When I heard this I had to secure a pass to enable me travel back to Lagos to see what was happening. I was very angry when I arrived in Lagos. I entered the house and saw a young boy of about 17 years. He knelt downand started crying and begging me. As I looked around I saw his father’s portrait. He was my good friend.

The son told me that his father was sick and taken to the hospital where he got missing. They were subsequently  ejected from the barracks, but a court order was served on the Navy for immediate provision of accommodation for the officer’s family. It was in that situation that the barracks authority ended up giving them my apartment. I was touched by their condition and couldn’t do anything.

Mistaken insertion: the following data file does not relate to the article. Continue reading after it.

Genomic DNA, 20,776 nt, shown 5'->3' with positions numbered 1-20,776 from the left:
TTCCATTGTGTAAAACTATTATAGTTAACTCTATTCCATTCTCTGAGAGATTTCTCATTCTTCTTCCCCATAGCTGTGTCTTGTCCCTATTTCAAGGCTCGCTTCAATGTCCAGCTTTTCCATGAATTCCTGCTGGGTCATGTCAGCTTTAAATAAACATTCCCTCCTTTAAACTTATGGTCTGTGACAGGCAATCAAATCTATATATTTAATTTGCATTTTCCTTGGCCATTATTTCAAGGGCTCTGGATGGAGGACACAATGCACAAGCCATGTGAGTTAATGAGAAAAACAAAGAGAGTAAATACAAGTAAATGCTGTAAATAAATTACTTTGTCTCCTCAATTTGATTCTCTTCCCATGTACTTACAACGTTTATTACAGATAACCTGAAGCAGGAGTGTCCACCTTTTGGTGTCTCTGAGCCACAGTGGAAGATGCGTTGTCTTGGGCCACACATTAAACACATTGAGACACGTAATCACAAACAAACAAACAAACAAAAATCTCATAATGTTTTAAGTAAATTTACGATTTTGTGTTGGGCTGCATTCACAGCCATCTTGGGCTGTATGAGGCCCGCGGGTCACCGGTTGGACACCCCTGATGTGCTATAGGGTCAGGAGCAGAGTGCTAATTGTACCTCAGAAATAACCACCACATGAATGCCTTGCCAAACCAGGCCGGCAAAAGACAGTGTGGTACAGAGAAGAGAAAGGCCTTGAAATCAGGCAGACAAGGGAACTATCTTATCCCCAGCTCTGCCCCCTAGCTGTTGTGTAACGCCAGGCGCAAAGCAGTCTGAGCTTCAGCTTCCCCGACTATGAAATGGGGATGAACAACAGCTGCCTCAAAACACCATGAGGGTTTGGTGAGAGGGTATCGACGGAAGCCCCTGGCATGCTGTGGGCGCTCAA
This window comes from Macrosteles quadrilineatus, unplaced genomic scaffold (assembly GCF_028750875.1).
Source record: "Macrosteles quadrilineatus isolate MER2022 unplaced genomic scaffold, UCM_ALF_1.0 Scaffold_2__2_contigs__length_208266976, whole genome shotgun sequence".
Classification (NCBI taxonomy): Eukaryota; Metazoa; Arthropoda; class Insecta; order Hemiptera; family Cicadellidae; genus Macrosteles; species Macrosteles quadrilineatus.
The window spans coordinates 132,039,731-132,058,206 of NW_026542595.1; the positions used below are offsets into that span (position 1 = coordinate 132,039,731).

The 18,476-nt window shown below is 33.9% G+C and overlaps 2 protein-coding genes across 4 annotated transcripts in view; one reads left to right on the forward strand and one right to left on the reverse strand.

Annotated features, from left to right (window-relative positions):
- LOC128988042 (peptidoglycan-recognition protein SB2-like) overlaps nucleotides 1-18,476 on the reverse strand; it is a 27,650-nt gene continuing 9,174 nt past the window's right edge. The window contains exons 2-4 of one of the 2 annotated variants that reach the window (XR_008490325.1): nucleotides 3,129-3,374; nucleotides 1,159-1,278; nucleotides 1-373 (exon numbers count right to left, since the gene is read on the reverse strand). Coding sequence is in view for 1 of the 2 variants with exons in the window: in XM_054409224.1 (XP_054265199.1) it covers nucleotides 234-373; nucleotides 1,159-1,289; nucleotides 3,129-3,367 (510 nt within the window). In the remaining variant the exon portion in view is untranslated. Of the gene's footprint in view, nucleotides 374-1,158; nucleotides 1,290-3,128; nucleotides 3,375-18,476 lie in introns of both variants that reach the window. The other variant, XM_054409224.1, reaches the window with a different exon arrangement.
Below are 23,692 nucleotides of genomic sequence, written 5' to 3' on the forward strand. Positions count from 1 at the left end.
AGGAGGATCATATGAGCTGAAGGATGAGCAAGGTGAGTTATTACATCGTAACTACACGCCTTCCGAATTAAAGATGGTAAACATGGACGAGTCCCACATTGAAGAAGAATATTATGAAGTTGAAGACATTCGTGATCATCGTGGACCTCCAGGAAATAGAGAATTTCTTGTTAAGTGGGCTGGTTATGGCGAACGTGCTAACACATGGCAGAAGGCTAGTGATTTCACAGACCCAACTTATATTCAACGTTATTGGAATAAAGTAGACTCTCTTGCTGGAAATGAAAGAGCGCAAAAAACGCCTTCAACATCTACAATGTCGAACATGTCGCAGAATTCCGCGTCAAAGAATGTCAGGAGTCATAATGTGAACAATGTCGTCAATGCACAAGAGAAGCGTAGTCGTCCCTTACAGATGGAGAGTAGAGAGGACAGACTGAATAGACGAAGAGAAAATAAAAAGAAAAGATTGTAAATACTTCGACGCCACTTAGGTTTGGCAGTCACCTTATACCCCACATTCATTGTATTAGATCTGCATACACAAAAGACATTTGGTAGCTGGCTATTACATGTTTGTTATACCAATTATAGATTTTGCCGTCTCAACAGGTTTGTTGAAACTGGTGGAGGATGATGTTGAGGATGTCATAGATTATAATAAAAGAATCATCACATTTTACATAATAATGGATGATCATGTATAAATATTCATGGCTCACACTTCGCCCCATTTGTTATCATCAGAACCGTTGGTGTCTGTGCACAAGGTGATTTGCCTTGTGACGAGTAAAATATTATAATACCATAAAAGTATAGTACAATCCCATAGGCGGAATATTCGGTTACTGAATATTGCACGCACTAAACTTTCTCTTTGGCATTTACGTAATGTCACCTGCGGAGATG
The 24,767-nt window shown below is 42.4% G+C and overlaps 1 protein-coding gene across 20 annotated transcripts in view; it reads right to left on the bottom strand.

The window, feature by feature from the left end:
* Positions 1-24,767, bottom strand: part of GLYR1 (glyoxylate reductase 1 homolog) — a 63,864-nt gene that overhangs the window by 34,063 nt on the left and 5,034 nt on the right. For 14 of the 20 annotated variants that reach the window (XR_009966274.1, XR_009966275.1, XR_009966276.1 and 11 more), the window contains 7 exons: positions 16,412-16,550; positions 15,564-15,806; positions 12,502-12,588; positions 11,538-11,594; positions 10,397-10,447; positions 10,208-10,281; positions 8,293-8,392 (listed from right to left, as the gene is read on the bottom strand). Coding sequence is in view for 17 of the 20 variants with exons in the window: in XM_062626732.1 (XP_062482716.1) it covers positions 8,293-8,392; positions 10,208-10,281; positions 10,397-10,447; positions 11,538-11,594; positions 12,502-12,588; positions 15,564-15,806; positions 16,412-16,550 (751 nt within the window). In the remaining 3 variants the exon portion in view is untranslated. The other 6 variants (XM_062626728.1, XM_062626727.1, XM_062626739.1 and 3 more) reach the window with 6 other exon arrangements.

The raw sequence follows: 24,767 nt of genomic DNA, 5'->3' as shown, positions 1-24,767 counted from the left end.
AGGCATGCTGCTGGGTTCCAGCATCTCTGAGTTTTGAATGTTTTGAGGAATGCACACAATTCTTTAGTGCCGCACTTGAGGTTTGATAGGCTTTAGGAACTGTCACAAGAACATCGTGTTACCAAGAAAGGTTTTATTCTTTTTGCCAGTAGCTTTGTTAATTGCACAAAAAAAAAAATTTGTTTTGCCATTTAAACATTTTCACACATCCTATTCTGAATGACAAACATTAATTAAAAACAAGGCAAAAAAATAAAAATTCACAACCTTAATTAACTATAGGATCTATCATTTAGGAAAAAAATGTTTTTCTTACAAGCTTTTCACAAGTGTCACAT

Complaints blocked from reaching CNS  

  The situation remained the same from 2004 when I was posted to Warri, Delta State to 2008 when I was transferred to Calabar, Cross River State. When I resumed duty at NNS Victory, I channeled a complaint to my commanding officer. When the Chief of Naval Staff, CNS,Vice Admiral I.I. Ibrahim visited our command and heard my case, he was angry about all the treatments that were meted out to me and directed my Commanding Officer to verify my complaints and forward his findings to the Flag Officer Commanding, FOC, Board of Inquiries and Eastern Naval Command.

The report cleared me of any act of indiscipline, acknowledged my ordeal and recommended financial compensation. Unfortunately, my FOC did not forward the report to the appropriate quarters because he knew that the CNS would ask him to compensate me since I was working under his command. I kept disturbing my Commanding Officer, but he insisted that it was the FOC that was holding back the report.